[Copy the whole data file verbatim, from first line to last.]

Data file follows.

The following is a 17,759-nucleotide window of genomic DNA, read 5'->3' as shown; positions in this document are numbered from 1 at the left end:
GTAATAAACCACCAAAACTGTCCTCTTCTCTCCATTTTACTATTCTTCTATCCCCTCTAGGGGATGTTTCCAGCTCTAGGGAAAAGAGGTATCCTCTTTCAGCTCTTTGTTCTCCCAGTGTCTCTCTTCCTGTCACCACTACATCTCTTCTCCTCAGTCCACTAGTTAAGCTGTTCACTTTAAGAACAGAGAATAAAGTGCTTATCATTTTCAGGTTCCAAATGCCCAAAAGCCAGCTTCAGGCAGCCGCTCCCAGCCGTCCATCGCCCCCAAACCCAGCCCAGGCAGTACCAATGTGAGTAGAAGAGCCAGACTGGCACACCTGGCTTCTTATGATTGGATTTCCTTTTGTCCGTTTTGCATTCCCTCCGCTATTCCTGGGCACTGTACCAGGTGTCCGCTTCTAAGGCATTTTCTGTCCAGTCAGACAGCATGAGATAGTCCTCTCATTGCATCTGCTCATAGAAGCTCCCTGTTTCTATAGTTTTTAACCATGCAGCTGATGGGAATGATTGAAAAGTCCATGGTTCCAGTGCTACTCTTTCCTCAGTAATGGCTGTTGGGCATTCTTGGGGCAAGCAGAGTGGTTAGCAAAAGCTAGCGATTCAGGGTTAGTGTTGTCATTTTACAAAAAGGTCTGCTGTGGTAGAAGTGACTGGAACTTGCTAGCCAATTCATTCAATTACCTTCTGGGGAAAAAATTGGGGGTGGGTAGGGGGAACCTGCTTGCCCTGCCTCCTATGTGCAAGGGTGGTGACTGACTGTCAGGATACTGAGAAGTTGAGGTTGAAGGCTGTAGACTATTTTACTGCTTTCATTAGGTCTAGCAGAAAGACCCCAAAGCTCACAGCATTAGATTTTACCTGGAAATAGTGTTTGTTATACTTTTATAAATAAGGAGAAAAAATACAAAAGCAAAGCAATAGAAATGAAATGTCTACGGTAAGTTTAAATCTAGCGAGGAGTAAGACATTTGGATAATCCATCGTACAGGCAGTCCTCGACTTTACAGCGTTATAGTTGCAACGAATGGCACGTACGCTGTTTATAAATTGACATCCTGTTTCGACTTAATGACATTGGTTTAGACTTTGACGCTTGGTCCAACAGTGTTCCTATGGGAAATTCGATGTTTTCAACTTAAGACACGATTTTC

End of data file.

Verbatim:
The following is a 17,759-nucleotide window of genomic DNA, read 5'->3' as shown; positions in this document are numbered from 1 at the left end:
GTAATAAACCACCAAAACTGTCCTCTTCTCTCCATTTTACTATTCTTCTATCCCCTCTAGGGGATGTTTCCAGCTCTAGGGAAAAGAGGTATCCTCTTTCAGCTCTTTGTTCTCCCAGTGTCTCTCTTCCTGTCACCACTACATCTCTTCTCCTCAGTCCACTAGTTAAGCTGTTCACTTTAAGAACAGAGAATAAAGTGCTTATCATTTTCAGGTTCCAAATGCCCAAAAGCCAGCTTCAGGCAGCCGCTCCCAGCCGTCCATCGCCCCCAAACCCAGCCCAGGCAGTACCAATGTGAGTAGAAGAGCCAGACTGGCACACCTGGCTTCTTATGATTGGATTTCCTTTTGTCCGTTTTGCATTCCCTCCGCTATTCCTGGGCACTGTACCAGGTGTCCGCTTCTAAGGCATTTTCTGTCCAGTCAGACAGCATGAGATAGTCCTCTCATTGCATCTGCTCATAGAAGCTCCCTGTTTCTATAGTTTTTAACCATGCAGCTGATGGGAATGATTGAAAAGTCCATGGTTCCAGTGCTACTCTTTCCTCAGTAATGGCTGTTGGGCATTCTTGGGGCAAGCAGAGTGGTTAGCAAAAGCTAGCGATTCAGGGTTAGTGTTGTCATTTTACAAAAAGGTCTGCTGTGGTAGAAGTGACTGGAACTTGCTAGCCAATTCATTCAATTACCTTCTGGGGAAAAAATTGGGGGTGGGTAGGGGGAACCTGCTTGCCCTGCCTCCTATGTGCAAGGGTGGTGACTGACTGTCAGGATACTGAGAAGTTGAGGTTGAAGGCTGTAGACTATTTTACTGCTTTCATTAGGTCTAGCAGAAAGACCCCAAAGCTCACAGCATTAGATTTTACCTGGAAATAGTGTTTGTTATACTTTTATAAATAAGGAGAAAAAATACAAAAGCAAAGCAATAGAAATGAAATGTCTACGGTAAGTTTAAATCTAGCGAGGAGTAAGACATTTGGATAATCCATCGTACAGGCAGTCCTCGACTTTACAGCGTTATAGTTGCAACGAATGGCACGTACGCTGTTTATAAATTGACATCCTGTTTCGACTTAATGACATTGGTTTAGACTTTGACGCTTGGTCCAACAGTGTTCCTATGGGAAATTCGATGTTTTCAACTTAAGACACGATTTTC